By Lucinda Shen
March 26, 2018

It’s a new day of pain for Facebook shareholders following a data breach involving Cambridge Analytica.

Facebook shares shed yet another 5% Monday after the Federal Trade Commission confirmed an investigation into Facebook’s privacy practice—an announcement that brought the company’s valuation even lower to $439 billion. The drop was in sharp contrast to the rest of the stock market as measured by the Dow Jones Industrial Average, which jumped 1.5% Monday amid slowing trade war fears.

“The FTC takes very seriously recent press reports raising substantial concerns about the privacy practices of Facebook. Today, the FTC is confirming that it has an open non-public investigation into these practices,” Tom Pahl, acting director of the FTC’s Bureau of Consumer Protection said in a statement Monday. The selloff comes even though a potential investigation had already been previously reported by Bloomberg, and even as CEO Mark Zuckerberg took out a full-page newspaper ad to apologize to users.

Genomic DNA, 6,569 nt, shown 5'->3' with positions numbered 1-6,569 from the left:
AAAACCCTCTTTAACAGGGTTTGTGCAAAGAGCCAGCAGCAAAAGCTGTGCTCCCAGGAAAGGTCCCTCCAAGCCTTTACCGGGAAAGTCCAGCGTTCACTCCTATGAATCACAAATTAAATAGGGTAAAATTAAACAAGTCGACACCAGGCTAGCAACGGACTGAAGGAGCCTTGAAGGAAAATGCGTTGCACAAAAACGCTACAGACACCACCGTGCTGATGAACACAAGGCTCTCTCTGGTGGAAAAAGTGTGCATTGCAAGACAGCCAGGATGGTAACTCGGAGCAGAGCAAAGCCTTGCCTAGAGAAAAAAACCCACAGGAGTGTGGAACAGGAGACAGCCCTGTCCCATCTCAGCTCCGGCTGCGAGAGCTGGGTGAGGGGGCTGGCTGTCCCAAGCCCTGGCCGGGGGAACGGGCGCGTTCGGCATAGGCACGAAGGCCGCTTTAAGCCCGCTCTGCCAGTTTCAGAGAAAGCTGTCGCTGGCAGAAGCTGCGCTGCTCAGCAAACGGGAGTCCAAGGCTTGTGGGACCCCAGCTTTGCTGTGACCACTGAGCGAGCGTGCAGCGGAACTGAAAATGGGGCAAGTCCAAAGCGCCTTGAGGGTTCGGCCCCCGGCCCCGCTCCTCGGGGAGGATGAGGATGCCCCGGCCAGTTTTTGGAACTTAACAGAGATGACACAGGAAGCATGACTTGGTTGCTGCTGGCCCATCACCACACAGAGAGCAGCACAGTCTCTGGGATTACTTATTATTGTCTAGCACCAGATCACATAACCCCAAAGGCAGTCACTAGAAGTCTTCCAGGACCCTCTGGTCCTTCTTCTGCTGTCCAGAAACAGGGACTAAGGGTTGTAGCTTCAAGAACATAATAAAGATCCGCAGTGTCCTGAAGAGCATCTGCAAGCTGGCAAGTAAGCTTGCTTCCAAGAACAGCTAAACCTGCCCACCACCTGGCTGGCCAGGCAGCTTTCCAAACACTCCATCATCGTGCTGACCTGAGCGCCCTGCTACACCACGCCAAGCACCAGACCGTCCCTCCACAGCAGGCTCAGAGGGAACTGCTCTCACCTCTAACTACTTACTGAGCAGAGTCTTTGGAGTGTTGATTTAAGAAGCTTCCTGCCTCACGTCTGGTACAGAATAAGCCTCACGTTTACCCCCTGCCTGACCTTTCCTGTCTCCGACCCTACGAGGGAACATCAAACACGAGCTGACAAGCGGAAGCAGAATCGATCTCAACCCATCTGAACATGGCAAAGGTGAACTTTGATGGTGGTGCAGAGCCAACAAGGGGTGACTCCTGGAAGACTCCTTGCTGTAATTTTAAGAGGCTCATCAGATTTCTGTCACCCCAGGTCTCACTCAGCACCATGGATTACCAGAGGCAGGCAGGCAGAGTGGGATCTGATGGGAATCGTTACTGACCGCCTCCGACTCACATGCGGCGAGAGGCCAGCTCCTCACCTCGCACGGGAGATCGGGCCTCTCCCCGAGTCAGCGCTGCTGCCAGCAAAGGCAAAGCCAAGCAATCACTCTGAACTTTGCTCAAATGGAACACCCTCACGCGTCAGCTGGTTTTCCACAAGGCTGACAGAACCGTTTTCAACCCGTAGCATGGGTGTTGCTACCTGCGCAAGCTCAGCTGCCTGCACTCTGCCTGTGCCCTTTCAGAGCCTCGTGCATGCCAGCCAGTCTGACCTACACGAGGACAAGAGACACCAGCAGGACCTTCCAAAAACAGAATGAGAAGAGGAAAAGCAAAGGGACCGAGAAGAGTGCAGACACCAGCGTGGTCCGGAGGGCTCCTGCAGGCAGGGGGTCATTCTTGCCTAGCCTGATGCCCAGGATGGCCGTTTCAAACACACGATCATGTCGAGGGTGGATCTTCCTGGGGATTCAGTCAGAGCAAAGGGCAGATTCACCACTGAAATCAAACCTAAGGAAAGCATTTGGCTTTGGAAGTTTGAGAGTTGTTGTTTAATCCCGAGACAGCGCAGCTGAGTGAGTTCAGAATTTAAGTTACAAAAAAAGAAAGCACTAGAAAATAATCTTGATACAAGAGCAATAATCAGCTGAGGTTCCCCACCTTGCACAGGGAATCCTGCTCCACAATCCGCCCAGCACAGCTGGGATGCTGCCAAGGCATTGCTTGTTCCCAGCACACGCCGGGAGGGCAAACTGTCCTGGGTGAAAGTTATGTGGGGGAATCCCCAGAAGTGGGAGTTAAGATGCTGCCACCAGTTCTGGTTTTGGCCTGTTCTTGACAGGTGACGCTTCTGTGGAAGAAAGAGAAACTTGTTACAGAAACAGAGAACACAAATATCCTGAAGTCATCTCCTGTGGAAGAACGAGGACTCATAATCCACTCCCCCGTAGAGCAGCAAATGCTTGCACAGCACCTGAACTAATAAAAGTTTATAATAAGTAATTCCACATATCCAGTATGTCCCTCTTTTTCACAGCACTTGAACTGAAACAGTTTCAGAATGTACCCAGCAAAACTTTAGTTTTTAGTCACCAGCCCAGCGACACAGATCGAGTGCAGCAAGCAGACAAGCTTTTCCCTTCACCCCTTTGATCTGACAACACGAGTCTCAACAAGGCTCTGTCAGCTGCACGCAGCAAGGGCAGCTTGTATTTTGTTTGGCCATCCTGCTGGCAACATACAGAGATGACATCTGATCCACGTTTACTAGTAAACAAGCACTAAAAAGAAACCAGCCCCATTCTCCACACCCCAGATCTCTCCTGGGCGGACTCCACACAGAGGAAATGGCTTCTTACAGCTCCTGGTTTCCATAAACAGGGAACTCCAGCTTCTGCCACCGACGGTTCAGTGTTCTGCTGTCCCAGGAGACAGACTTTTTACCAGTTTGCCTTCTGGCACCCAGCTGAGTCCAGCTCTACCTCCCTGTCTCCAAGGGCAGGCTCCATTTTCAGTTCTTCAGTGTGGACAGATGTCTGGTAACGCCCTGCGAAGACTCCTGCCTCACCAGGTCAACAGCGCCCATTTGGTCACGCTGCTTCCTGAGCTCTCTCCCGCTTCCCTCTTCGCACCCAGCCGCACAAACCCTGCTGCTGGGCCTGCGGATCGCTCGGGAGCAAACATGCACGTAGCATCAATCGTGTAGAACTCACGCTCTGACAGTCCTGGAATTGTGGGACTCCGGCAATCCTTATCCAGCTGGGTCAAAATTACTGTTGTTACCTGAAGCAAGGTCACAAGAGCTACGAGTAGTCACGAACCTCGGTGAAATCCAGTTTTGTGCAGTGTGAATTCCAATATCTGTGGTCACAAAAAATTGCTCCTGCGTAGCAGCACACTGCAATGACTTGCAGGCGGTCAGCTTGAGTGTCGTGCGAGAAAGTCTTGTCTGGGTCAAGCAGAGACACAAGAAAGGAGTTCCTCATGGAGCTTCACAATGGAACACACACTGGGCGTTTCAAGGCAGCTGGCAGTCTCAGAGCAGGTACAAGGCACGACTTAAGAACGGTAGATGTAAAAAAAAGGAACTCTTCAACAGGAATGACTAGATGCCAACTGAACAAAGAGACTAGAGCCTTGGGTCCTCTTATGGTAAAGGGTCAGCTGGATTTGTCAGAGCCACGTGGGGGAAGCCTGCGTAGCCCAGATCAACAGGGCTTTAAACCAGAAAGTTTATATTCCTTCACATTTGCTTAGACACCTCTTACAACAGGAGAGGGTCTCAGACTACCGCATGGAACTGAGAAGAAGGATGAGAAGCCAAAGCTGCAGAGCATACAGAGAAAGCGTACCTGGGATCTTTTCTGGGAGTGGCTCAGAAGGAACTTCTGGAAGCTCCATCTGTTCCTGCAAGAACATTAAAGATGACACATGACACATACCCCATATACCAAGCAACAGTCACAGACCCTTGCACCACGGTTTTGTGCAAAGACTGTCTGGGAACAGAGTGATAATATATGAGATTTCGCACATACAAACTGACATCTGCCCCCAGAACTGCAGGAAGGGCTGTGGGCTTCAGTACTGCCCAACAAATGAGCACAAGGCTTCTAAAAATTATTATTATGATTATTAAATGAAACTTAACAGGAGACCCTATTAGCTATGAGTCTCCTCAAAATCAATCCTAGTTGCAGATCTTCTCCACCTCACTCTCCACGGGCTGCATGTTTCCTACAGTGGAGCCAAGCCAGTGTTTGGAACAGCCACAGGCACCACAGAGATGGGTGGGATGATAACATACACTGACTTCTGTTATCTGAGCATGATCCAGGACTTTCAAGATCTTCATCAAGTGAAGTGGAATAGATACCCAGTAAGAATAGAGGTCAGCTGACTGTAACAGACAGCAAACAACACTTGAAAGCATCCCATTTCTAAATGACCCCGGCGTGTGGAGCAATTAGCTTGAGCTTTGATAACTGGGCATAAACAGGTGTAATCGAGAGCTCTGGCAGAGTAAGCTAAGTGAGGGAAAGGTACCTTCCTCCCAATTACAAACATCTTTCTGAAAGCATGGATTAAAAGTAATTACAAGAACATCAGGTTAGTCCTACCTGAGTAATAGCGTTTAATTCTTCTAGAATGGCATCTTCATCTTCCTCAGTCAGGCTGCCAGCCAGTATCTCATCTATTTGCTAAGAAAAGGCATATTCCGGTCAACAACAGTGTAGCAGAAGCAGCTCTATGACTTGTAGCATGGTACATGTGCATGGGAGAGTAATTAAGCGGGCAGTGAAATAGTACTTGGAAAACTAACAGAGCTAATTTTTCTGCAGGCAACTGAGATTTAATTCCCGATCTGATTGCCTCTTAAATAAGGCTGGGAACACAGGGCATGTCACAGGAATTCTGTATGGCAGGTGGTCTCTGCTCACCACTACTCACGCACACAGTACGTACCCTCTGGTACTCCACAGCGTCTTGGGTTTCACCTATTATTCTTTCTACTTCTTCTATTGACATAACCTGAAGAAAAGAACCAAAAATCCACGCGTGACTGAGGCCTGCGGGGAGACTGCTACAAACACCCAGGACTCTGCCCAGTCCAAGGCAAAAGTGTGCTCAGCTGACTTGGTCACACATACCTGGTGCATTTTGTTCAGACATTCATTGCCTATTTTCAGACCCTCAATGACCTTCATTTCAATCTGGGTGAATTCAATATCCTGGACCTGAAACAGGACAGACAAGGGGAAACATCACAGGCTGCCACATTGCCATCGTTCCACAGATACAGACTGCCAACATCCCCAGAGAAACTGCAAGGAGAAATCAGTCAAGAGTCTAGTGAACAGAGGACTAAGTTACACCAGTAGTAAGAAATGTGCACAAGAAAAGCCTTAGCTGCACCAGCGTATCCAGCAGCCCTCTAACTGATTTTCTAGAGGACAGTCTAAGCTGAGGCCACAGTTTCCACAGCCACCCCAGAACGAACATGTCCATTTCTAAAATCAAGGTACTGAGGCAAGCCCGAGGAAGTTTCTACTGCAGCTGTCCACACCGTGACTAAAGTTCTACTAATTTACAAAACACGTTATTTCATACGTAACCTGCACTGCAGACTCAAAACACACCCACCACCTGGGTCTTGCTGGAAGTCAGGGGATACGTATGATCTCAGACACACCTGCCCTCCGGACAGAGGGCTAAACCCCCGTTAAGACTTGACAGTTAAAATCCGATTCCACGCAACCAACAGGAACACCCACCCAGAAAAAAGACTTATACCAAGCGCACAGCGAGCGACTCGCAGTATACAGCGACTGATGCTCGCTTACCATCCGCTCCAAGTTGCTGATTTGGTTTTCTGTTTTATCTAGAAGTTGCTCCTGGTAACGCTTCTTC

Now, the company is worth less than it was compared to where it started 2018. Since news of the scandal—in which Cambridge Analytica used the data of 50 million users potentially to help with the 2016 election of President Donald Trump—first broke a week earlier, Facebook has shed a little over $100 billion in value, its lowest point since July 2017.

That comes as legislators both in the U.S. and European Union have called for increased regulation and scrutiny, while famous faces of Silicon Valley including Whatsapp co-creator Brian Acton and Tesla’s Elon Musk have joined the “delete Facebook” movement.

The limelight on Facebook, meanwhile, is not expected to weaken any time soon.

“Facebook will be facing regulatory scrutiny from regulators and politicians both in the Beltway and E.U. as a result of this Cambridge debacle for the coming months and possibly over the next year,” wrote Daniel Ives, head of technology research for GBH Insights in a Sunday note. “We would characterize this as a ‘defining period’ for Facebook, Zuckerberg, and the Street’s ability to navigate through this hurricane-like storm with the company’s business model still well intact.”

Still, even though Facebook investors are in for a stormy ride, it’s a good day for its short sellers.

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